2010 Kia Optima
MSRP: $18,690
Price after incentives: $15,204
If you're Kia and you're getting stingy with incentives this year -- dropping them nearly $200 since last year -- why would you lavish them on the Optima? One word: Redesign. The 2010 looks a bit too round and outdated on the lot next to the 2011 --- which has a ton of new tech toys such as a Microsoft ( MSFT - Get Report)-powered information/entertainment system and comes in turbo and hybrid models. Don't worry, little 2010 Optima, that 19% discount should free you from the island of misfit cars.

2010 Mitsubishi Endeavor
MSRP: $28,764
Price after incentives: $23,552
A crossover that looks like a truck-based SUV, gets a combined 18 miles per gallon and is known for skipping model years altogether? How isn't that flying out of the showroom's plate glass doors? Even with Bluetooth capability and room for five, the Endeavor and its 18% discount are bound to make some hagglers very happy this fall.

2010 Dodge Dakota
MSRP: $23,495
Price after incentives: $19,325
Don't call it a Dodge. The midsized pickup will go to its grave as part of Chrysler's rebranded Ram segment. New Chrysler partner Fiat, however, had little use for the tiny all-terrain toy, announcing it would be discontinued next year. Buyers are giving it a proper sendoff, though, with incentives more than doubling sales from last September.

2010 Lincoln MKX
MSRP: $39,659
Price after incentives: $33,383
Even luxury vehicles can become the ugly stepsibling once the new model gets a facelift. The cushy crossover's 2011 version gets a new front and rear design, interior and 3.7-liter, 305-horsepower engine. The 2010? It gets a 16% price cut and a quick boot out the door, with incentives improving sales nearly 76% last month. Don't feel too badly, MKX; the luxury cars averaged $4,265 in incentives last month, second only to $6,472 for each sports car sold.

2010 Volvo S80
MSRP: $40,050
Price after incentives: $34,103
The S80 got an update in 2010, but Volvo still felt it needed a 15% discount to leave the lot this year. It's not the only problem child Volvo's had this model year, as TrueCar says the C70 has spent an average of 69 days in inventory -- second-highest behind Toyota's Camry Hybrid. At this time of year, Volvo's luxury distinction means little when its facing the same inventory issues as everyone else. "For BMW and Volvo, it's mostly end-of-the-year clearance," Toprak says. "The 2011s are already showing up on the lot and, from a dealer's perspective, when you have the same vehicle that doesn't have a lot of changes year-over-year sitting on the lot next to each other, it has a cannibalistic effect."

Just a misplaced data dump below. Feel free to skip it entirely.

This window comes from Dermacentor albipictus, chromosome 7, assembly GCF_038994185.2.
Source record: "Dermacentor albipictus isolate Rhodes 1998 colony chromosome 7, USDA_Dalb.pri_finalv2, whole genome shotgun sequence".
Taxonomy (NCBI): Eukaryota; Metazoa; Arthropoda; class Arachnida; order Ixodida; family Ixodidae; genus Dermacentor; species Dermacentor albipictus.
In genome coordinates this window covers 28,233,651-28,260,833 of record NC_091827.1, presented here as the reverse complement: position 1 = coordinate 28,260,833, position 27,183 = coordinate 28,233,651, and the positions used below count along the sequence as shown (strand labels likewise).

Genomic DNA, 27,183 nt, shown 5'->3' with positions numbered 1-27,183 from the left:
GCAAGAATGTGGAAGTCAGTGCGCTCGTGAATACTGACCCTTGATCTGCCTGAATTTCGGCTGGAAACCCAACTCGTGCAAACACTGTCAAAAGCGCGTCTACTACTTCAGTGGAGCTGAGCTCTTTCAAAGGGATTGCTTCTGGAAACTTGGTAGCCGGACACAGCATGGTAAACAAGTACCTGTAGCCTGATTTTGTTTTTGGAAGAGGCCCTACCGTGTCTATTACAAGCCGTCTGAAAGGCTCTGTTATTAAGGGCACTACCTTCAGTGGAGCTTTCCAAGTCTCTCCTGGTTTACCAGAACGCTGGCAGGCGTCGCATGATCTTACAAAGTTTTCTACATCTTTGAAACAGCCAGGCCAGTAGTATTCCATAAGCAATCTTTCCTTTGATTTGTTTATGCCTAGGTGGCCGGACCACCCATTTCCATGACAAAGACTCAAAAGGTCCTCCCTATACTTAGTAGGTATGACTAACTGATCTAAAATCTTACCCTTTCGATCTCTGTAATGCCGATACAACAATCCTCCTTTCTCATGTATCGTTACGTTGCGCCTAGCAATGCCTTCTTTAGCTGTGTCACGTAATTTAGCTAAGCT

2010 BMW 3 Series
MSRP: $44,825
Price after incentives: $38,698
BMW's car sales were up 4% last month, but still lagged behind the 27% growth of its SUV segment. A 14% discount may help, but leasing -- which Toprak says is up from 11% in September 2008 to 23% last month -- looks to be a better bet for moving the 3 Series. "The main difference with the luxury segment is that they have other marketing tools they can use to sell the car," Toprak says. "They tend to lease a lot of their cars, and luxury European cars like BMW, Volvo, Audi and Mercedes Benz have leasing rates that regularly exceed 50%."

--Written by Jason Notte in Boston.

>To contact the writer of this article, click here: Jason Notte.

>To follow the writer on Twitter, go to http://twitter.com/notteham.

>To submit a news tip, send an email to: tips@thestreet.com.

RELATED STORIES:



Follow TheStreet.com on Twitter and become a fan on Facebook.

Jason Notte is a reporter for TheStreet.com. His writing has appeared in The New York Times, The Huffington Post, Esquire.com, Time Out New York, the Boston Herald, The Boston Phoenix, Metro newspaper and the Colorado Springs Independent.